Mark de Clive-Lowe & His New Release: "Worth The Wait"
Originally from New Zealand, DJ/producer and keyboardist Mark de Clive-Lowe has long been at the forefront of the Nu-Jazz scene, blending jazz and club music, man and machine. What really sets Mark apart is that his original music and remixes often center around jazz played with real instruments. Releasing on labels from the likes of: Strictly Rhythm, Atjazz Record Company, Fania, & BBE to name a few. Staying true to his practice, Mark now delivers a wonderful remix of Jill Scott & Nils Wulker’s “Worth The Wait” under his own imprint MashiBeats.
Congratulations on your new release. How is it being received in your sets? & How are other club DJs responding to the release?
Thanks! It’s a real pleasure to put my spin on this track – one of my favorite vocalists – Jill Scott – singing a song written by one of my favorite songwriters – Nia Andrews. I’ve kept this one heavily under wraps but the couple of times we’ve previewed it for the dancefloor have been really special – the vibe is immediate and the heads always have this “wait… is that JILL ??!” moment. I’m excited to get it out into the world moving soulful dancefloors far and wide.
Tell us more about the track. What was the main inspiration behind it and what prompted the musical direction on this?
I met Nils when he was in LA working on his album this track is originally from – he was in studio with Feist-collaborator Mocky and Solange-collaborator Nia Andrews. I knew that with that powerhouse creative team working with him, something special was going to come out of it. I got to hear the demo of the track and loved the song straight away – when the album came out and Nia told me that Jill was now vocalizing her song, I couldn’t wait to hear it. Once I heard it and knew we had a brand new classic Jill Scott vocal in the world, I just had to remix it! I wanted to make the remix soulful with plenty of bounce for the dancefloor – keep it simple but sophisticated.
Production wise, what is it about the track that makes it work?
I mean… it’s all about Jill really! It’s hard to mess up a production when the vocal is so amazing. In combination with Nia’s songwriting I just had to make sure to not get in the way of the song. The remix also gets its drive and bounce from the bassline, and Nils trumpet solo adds the final touches of flavor.
What is the one machine, program, sound, drum machine, technique that characterizes your sound?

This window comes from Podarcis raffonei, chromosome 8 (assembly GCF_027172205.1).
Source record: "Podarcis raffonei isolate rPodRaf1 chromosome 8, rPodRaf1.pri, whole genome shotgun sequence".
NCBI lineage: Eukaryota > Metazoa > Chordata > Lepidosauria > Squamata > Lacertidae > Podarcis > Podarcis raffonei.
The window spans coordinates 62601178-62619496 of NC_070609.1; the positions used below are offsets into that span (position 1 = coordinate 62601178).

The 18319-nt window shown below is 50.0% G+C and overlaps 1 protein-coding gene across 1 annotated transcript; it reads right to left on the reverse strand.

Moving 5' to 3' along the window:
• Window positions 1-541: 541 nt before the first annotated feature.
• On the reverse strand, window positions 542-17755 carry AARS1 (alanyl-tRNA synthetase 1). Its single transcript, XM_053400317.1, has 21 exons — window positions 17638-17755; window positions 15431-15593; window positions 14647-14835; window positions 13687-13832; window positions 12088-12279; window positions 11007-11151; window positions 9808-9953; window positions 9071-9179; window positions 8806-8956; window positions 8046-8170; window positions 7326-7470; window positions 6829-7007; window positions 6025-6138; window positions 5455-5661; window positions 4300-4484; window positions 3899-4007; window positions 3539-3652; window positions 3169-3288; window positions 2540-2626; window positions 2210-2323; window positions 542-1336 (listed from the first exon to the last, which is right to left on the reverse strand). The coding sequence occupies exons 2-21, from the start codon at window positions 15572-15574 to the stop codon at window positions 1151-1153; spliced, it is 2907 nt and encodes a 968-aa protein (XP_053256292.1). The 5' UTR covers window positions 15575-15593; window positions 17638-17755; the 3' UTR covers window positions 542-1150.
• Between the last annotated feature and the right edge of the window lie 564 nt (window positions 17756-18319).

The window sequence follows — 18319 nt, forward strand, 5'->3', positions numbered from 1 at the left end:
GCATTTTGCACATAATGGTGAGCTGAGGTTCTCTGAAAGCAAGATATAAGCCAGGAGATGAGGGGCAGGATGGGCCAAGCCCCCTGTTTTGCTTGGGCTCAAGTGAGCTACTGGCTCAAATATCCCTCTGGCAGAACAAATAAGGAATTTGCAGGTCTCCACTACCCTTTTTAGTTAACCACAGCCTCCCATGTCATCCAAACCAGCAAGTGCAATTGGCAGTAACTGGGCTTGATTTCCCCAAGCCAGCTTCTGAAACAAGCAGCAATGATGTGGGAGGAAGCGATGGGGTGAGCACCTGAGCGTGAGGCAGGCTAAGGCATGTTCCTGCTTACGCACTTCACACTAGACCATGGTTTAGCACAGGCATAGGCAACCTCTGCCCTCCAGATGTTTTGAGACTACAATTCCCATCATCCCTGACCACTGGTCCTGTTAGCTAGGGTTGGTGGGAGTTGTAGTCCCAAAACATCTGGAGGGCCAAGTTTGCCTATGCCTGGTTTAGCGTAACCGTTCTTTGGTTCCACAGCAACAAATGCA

I’m a harmony guy – for me harmony is the heart of the music, so that’s often an identifiable aspect of my productions. I love the MPC approach with drums – even if I’m using Maschine or programming directly into a DAW, my mentality with drums stems from coming up on the MPC3000. Most of all though, it’s about marrying the musicality of a track with the melody of the vocal. Having it all work hand in glove together.
What is the one piece of kit that you simply cannot do without?
In this day and age, it would have to be the laptop (although I just had a major laptop meltdown and managed a few live shows fine after I pulled out the old school analog rig!). I do love the way technology has evolved – whether I’m in the studio, in a hotel room in Johannesburg, in the kitchen at home or on the plane, I can pull up something I’m working on and get busy. Or start something completely new whenever the vibe hits me. I do like going into studios with completely different equipment than what I would regularly use – that always pushes me in new directions and makes the creativity come out in fresh ways.
Any advice for your fans on how to make it in today’s fast-paced game?
Diligent work habits on a regular basis – waiting for inspiration is an amateur’s game; Mastery of the craft – be a student every day, learn something new, practice it until its a natural part of your creative language; Honor the history – everyone wants to make something new that’s never been heard before, but in order to be a part of the lineage of music history, you have to know that history. Not necessarily like a walking encyclopedia, but definitely beyond the confines of whatever style you see yourself in. Limiting your exposure to music because it’s “not house” or not whatever it is you might be making is limiting your own opportunities to grow and evolve your own sound and voice.